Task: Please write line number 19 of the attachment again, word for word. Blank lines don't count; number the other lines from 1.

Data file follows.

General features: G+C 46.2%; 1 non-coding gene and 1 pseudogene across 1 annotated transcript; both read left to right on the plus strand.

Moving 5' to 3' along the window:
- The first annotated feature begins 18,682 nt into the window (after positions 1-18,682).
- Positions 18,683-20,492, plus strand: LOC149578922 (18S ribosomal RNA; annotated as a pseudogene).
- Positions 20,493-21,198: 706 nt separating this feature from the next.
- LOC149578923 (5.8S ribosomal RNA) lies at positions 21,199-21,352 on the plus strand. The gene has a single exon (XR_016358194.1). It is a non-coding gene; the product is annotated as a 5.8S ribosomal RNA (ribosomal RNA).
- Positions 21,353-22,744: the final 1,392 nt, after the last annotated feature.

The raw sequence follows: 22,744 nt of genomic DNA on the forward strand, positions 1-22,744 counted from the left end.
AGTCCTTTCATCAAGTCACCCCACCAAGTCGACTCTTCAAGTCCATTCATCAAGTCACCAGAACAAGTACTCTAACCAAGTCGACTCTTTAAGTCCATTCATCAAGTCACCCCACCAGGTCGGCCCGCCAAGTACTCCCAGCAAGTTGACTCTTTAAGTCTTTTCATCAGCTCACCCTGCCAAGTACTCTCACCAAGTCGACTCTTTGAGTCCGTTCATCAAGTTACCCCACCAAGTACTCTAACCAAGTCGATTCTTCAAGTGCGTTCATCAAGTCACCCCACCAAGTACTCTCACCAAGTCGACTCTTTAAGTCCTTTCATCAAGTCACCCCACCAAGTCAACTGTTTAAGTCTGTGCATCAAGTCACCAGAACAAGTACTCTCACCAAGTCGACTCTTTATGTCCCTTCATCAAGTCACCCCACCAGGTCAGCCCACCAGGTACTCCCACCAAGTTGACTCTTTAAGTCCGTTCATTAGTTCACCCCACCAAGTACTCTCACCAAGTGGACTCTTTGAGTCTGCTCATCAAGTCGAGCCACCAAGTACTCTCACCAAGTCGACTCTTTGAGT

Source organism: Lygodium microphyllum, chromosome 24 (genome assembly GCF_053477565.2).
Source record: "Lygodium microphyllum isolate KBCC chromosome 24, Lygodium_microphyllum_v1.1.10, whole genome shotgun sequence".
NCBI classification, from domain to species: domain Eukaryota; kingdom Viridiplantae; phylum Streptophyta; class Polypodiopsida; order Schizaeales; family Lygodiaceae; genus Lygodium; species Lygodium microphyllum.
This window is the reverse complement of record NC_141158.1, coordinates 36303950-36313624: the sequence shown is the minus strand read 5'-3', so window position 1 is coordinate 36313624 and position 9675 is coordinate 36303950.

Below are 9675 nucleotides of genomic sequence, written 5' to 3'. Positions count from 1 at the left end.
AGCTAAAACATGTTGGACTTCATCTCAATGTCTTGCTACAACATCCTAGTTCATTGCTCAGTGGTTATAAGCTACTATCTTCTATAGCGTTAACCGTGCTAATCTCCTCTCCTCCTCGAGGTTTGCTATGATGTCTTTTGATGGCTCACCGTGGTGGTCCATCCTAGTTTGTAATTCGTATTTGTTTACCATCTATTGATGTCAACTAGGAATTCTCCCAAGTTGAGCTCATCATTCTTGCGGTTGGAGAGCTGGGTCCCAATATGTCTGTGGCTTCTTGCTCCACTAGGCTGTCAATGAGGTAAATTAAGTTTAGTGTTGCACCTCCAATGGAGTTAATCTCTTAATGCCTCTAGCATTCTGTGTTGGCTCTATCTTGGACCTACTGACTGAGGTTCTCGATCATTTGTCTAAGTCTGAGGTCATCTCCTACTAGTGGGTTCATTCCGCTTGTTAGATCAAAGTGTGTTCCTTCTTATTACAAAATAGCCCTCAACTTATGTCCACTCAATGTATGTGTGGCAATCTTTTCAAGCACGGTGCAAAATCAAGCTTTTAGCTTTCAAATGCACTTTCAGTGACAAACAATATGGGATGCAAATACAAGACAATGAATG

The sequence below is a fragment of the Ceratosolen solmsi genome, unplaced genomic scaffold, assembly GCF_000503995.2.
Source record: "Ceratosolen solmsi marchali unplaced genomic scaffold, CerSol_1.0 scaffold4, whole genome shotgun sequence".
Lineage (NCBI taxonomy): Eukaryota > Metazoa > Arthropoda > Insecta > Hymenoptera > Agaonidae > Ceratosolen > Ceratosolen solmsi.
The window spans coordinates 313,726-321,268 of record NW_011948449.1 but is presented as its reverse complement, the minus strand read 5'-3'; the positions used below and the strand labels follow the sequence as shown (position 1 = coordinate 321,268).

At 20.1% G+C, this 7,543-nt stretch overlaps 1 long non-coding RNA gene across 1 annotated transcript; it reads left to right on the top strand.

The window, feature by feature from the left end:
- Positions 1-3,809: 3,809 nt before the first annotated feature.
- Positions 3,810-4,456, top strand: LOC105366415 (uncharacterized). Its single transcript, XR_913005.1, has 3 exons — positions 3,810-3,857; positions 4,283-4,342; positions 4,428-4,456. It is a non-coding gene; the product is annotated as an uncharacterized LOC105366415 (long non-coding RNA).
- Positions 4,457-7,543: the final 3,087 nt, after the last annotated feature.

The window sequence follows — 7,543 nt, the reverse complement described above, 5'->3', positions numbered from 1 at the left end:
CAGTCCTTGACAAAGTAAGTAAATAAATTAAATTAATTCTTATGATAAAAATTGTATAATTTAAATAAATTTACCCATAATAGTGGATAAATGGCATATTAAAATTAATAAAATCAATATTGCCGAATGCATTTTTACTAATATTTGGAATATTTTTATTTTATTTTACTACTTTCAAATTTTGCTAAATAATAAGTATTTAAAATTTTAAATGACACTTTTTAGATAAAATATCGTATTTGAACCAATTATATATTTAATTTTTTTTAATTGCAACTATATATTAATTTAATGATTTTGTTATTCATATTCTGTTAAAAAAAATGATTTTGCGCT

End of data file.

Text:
The window spans coordinates 313,726-321,268 of record NW_011948449.1 but is presented as its reverse complement, the minus strand read 5'-3'; the positions used below and the strand labels follow the sequence as shown (position 1 = coordinate 321,268).